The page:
On 2 July 2018, the Government will be rolling out the New Child Care Package, designed with all families and children in mind for the early learning and workforce participation opportunities the system should provide.
It’s an understanding that many parents, in a variety of different circumstances, need more support for their workforce participation. And equally, ensuring that all children have the opportunity for the early education benefits on offer.
It’s important for families, including those in family scenarios outside the nuclear norm, to understand how the Package will work for them. Here, Simon Birmingham, Minister for Education & Training, explores the many family and care-giving scenarios the new Package supports:
Australians need a child care and early learning system that recognises and benefits all parents in the 21st century. Australians want a system that supports parents working or re-entering the workforce, not one that acts as an impediment to returning to work. Australians also want to see grandparents, who care for their grandchildren in circumstances where parents cannot, adequately supported.
As I’ve written here before, under the New Child Care Package, the current Child Care Benefit and Child Care Rebate will be replaced by a single, simplified Child Care Subsidy.
And, most importantly, the annual cap on child care payments will be removed for families earning $186,958 or less. Under this new system, these parents will no longer have to stress about hitting a limit on their support. For families earning above this but below $351,248, the cap will be increased to $10,190 per child, per year.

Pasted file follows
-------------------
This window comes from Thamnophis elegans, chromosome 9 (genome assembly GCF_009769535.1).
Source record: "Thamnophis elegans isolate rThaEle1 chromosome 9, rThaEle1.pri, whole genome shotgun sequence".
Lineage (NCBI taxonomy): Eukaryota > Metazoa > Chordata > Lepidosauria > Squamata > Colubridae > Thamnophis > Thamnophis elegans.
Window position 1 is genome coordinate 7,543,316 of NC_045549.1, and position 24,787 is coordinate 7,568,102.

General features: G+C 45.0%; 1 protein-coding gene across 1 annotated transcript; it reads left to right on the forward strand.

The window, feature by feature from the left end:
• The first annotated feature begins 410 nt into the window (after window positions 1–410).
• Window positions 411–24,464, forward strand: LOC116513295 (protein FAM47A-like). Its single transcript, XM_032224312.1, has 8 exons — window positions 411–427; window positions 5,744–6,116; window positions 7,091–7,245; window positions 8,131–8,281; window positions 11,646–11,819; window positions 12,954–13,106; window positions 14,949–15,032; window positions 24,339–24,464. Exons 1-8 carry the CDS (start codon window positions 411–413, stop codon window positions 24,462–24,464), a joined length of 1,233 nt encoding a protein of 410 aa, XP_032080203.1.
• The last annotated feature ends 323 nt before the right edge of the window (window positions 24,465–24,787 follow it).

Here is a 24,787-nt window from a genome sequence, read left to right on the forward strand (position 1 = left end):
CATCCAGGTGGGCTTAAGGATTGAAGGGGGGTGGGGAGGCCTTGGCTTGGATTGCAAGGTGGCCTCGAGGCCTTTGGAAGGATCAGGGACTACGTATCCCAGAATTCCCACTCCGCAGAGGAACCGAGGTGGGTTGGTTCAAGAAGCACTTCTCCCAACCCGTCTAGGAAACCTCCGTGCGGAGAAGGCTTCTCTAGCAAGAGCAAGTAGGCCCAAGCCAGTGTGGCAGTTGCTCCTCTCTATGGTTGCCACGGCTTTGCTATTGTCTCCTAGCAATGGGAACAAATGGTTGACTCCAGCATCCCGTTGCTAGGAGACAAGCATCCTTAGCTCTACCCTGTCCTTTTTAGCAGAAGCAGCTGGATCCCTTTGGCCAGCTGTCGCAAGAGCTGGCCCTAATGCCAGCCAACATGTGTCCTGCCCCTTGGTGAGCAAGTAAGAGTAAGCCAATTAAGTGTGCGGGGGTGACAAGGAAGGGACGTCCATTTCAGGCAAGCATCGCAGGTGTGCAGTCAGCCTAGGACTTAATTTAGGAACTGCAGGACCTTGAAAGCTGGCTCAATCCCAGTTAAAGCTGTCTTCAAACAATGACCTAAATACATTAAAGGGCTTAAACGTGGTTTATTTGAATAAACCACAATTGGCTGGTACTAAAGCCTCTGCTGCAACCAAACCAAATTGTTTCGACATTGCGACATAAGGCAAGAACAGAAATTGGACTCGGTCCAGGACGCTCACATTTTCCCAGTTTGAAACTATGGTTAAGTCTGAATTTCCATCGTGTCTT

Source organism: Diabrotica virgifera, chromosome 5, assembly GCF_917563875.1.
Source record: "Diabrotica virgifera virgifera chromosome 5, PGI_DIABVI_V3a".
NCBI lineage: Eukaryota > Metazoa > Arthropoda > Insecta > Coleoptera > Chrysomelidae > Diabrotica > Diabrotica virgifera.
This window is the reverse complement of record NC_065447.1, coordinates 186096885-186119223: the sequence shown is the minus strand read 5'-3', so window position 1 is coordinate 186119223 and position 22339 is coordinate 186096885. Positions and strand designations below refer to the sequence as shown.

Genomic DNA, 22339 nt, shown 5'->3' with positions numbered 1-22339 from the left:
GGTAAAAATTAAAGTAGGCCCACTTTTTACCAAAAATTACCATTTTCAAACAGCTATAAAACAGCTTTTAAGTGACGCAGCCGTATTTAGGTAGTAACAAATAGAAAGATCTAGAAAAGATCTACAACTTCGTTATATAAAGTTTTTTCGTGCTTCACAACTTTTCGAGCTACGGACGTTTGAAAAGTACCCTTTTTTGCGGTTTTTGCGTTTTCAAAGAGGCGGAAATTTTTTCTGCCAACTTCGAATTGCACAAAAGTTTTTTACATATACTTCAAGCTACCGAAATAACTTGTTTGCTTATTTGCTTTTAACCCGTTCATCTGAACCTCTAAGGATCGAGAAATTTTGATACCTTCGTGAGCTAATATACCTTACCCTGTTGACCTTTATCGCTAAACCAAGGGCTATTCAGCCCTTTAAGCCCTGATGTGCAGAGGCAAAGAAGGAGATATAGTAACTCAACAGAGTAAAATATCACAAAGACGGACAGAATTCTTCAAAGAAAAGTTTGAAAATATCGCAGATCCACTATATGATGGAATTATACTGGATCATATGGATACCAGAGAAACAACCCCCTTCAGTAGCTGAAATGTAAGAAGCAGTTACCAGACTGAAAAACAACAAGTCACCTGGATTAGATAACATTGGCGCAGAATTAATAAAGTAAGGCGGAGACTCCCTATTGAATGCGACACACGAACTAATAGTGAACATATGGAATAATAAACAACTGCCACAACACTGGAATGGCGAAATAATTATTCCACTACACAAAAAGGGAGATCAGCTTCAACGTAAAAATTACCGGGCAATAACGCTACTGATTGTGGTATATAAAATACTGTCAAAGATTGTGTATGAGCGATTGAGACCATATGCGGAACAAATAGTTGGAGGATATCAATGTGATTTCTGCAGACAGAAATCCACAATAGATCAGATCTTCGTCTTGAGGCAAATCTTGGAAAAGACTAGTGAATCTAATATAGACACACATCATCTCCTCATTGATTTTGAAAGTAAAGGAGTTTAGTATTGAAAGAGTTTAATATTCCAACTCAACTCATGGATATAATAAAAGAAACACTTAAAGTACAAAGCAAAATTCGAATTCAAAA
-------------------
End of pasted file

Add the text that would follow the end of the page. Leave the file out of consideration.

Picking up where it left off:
The package also includes an Additional Child Care Subsidy to provide targeted additional fee assistance to families and children facing barriers in accessing affordable child care.
The new Package works in three ways.
First, the level of subsidy a family is eligible for will be determined by their combined annual income, with more financial support available for lower income families. The new subsidy will be paid directly to providers, reducing the fees that parents pay.
Second, the number of hours parents work, study or volunteer (among other recognised activities) will determine how many hours of subsidised child care they are eligible for.
The more hours of activity parents undertake, the more hours of subsidised care they’ll receive, up to 100 hours per child per fortnight. It makes sense that families that are working, training to work or contributing to the community should get the most support.